• Establishing regular eating times and not eating around bedtime.
  • Avoiding foods that contain preservatives or artificial coloring.
  • Monitoring weight and eating adequate calories and protein.

Nutritional supplements

A naturopath or nutritional physician may recommend some of the following nutritional supplements to boost a patient's immune function and help fight cancer:

  • Vitamins and minerals. Vitamins that are of particular benefit to cancer patients include beta-carotene, B-complex vitamins, (especially vitamin B6, vitamins A, C, D, E and K. The most important minerals are calcium, chromium, copper, iodine , molybdenum, germanium, selenium, tellurium, and zinc . Many of these vitamins and minerals are strong antioxidants. However, patients should not take mega doses of these supplements without first consulting their doctor. Significant adverse or toxic effects may occur at high dosage, which is especially true for minerals. It is prudent to avoid use of antioxidants when undergoing chemotherapy or radiation therapy since these treatments kill the cancer by producing oxidants. Antioxidants can undermine the effectiveness of treatment.
  • Other nutritional supplements that may help fight cancer and support the body include essential fatty acids (fish or flaxseed oil), flavonoids, pancreatic enzymes (to help digest foods), hormones such as DHEA , melatonin or phytoestrogens, rice bran, and mushroom extracts. It is best to check with a nutritional physician or other licensed provider when adding these supplements.

Traditional Chinese medicine

Conventional treatment for leukemia is associated with significant side effects. These adverse effects can be reduced with Chinese herbal preparations. Patients should consult an experienced herbalist who will prescribe remedies to treat specific symptoms that are caused by conventional cancer treatments.

Juice therapy

Juice therapy may be helpful in patients with cancer. Patients should mix one part of pure juice with one part of water before drinking. Daily consumption of the following juice may be helpful by reducing toxic burden to the liver:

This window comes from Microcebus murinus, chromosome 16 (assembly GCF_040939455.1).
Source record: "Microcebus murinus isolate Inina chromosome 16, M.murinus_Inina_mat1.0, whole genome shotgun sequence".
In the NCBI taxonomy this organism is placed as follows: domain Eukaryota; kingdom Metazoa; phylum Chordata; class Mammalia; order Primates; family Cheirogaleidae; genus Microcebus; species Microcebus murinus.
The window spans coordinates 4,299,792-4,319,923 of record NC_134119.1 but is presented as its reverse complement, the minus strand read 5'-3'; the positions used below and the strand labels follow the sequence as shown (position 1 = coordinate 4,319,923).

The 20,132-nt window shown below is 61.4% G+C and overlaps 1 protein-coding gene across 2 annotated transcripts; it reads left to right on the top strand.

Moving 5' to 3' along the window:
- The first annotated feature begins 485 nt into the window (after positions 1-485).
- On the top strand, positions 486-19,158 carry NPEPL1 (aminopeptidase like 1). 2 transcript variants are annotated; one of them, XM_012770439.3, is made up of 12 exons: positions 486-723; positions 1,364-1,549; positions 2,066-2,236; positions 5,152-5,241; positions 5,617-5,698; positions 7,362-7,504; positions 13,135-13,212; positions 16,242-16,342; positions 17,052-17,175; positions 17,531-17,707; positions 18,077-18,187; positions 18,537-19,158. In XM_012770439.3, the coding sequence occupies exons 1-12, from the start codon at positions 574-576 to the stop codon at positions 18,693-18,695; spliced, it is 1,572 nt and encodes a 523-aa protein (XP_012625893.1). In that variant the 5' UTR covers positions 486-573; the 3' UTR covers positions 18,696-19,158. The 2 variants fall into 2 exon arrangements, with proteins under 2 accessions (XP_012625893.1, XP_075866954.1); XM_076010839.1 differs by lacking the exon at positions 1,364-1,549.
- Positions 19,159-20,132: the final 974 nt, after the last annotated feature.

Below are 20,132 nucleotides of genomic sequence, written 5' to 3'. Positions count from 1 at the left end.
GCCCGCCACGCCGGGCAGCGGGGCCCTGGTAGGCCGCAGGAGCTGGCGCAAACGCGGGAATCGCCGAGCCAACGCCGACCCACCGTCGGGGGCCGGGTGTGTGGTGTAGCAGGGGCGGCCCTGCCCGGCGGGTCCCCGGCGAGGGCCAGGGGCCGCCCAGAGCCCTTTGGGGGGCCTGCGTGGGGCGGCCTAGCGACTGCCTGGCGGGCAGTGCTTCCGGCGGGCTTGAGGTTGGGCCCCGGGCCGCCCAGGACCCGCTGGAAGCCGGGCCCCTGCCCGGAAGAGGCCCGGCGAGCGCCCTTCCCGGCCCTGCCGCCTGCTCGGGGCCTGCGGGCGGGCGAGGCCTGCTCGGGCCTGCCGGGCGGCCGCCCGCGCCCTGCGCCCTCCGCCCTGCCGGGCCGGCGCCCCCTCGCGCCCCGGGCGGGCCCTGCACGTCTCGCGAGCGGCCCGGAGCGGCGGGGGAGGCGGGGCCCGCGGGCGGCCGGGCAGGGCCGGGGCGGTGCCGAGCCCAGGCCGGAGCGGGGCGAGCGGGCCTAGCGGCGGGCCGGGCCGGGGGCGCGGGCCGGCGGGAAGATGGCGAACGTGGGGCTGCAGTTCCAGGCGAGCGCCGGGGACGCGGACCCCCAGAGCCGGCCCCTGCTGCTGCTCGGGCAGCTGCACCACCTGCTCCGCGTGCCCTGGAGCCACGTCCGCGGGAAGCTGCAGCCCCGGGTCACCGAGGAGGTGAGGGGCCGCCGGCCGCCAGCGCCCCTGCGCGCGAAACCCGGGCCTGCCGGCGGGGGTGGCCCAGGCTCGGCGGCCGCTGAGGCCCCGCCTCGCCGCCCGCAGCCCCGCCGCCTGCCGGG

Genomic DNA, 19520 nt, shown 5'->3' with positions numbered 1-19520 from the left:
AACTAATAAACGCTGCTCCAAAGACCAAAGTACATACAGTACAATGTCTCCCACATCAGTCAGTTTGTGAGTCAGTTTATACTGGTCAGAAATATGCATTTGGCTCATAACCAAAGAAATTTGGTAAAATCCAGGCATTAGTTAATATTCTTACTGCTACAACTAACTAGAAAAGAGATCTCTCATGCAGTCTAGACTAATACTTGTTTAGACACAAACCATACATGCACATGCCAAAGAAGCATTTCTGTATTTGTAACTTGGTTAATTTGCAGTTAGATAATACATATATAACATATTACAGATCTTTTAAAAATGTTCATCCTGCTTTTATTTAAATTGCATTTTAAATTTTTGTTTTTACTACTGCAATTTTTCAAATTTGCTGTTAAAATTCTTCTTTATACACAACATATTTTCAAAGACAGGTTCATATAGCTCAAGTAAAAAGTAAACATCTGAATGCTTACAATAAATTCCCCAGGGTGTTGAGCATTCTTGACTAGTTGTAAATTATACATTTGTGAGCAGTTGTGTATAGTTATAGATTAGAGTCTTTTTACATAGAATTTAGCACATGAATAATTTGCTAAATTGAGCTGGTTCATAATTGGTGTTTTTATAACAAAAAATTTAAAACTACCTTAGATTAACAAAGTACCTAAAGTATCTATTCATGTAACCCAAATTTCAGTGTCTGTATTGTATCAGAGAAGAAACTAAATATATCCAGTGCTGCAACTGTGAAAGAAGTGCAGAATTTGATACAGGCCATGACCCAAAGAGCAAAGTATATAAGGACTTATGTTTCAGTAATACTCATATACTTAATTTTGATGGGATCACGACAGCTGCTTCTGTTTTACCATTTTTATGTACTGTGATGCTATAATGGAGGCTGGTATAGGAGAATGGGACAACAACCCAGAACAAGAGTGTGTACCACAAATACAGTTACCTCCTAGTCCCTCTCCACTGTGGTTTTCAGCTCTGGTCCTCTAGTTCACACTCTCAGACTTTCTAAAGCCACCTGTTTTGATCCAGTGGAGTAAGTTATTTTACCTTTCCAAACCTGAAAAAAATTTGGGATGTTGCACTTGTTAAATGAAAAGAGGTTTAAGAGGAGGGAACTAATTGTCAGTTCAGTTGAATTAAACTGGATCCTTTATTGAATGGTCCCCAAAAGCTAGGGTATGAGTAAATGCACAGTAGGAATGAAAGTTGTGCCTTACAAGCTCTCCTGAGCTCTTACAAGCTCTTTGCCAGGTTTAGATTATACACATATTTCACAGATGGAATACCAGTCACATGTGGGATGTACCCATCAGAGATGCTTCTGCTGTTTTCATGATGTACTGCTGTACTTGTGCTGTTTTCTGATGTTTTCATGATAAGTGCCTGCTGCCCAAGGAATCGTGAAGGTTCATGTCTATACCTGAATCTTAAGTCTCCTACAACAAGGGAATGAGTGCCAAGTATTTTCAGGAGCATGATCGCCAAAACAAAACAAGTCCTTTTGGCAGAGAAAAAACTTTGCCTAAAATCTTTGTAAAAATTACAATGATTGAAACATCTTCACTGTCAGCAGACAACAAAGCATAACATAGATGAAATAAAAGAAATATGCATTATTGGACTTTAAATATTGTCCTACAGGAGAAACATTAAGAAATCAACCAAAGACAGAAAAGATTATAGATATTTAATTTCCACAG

• carrot and beet juice with a touch of radish or dandelion root
  • grapes, pear, and lemon
  • carrot, celery, and parsley
  • carrot, beet, and cucumber juices

Homeopathy

There is conflicting evidence regarding the effectiveness of homeopathy in cancer treatment. Because cancer chemotherapy may suppress the body's response to homeopathic treatment, homeopathy may not be effective during chemotherapy. Therefore, patients should wait until after chemotherapy to try this relatively safe alternative treatment.

Acupuncture

Acupuncture is the use of needles on the body to stimulate or direct the meridians (channels) of energy flow in the body. Acupuncture has not been shown to have any anticancer effects. However, it is an effective treatment for nausea , a common side effect of chemotherapy and radiation.

Other treatments

Other therapies that may help the leukemia patient include meditation, qigong, yoga , and t'ai chi , all of which can aid in stress reduction. Guided imagery can increase immune function and decrease pain and nausea.

Allopathic treatment

There are two phases of treatment for leukemia. The first phase is called induction therapy. The main aim of the treatment is to reduce the number of leukemic cells as far as possible and induce a remission in the patient. Once the patient shows no obvious signs of leukemia (no leukemic cells are detected in blood tests and bone marrow biopsies), the patient is said to be in remission. The second phase of treatment is then initiated. This is called continuation or maintenance therapy; the aim in this case is to kill any remaining cells and to maintain remission for as long as possible.

Chemotherapy is the use of drugs to kill cancer cells. It is usually the treatment of choice and is used to relieve symptoms and achieve long-term remission of the disease. Generally, combination chemotherapy, in which multiple drugs are used, is more efficient than using a single drug for treatment.

In 2002, scientists announced the discovery of a gene that triggers the death of leukemia cells. Identification of this gene can lead to better targeting of chemotherapy drugs (that involve a vitamin A derivative) for acute promyelocytic leukemia (APL). Another advancement in leukemia treatment occurred in the same year. A new drug was found to cancel the effects of mutations of a gene known as the main culprit in AML, an aggressive, treatment-resistant form of leukemia. Further study was needed on both new discoveries, but they were thought important to improving treatment of two forms of leukemia. Later in 2002, Gleevec, a new antileukemia drug that even proved successful at treating chronic myeloid leukemia, was heralded in clinical trials.

Because leukemia cells can spread to all the organs via the blood stream and lymph vessels, surgery is not considered an option for treating leukemias.

Radiation therapy, which involves the use of x rays or other high-energy rays to kill cancer cells and shrink tumors, may be used in some cases. For acute leukemias, the source of radiation is usually outside the body (external radiation therapy). If the leukemic cells have spread to the brain, radiation therapy can be given to the brain.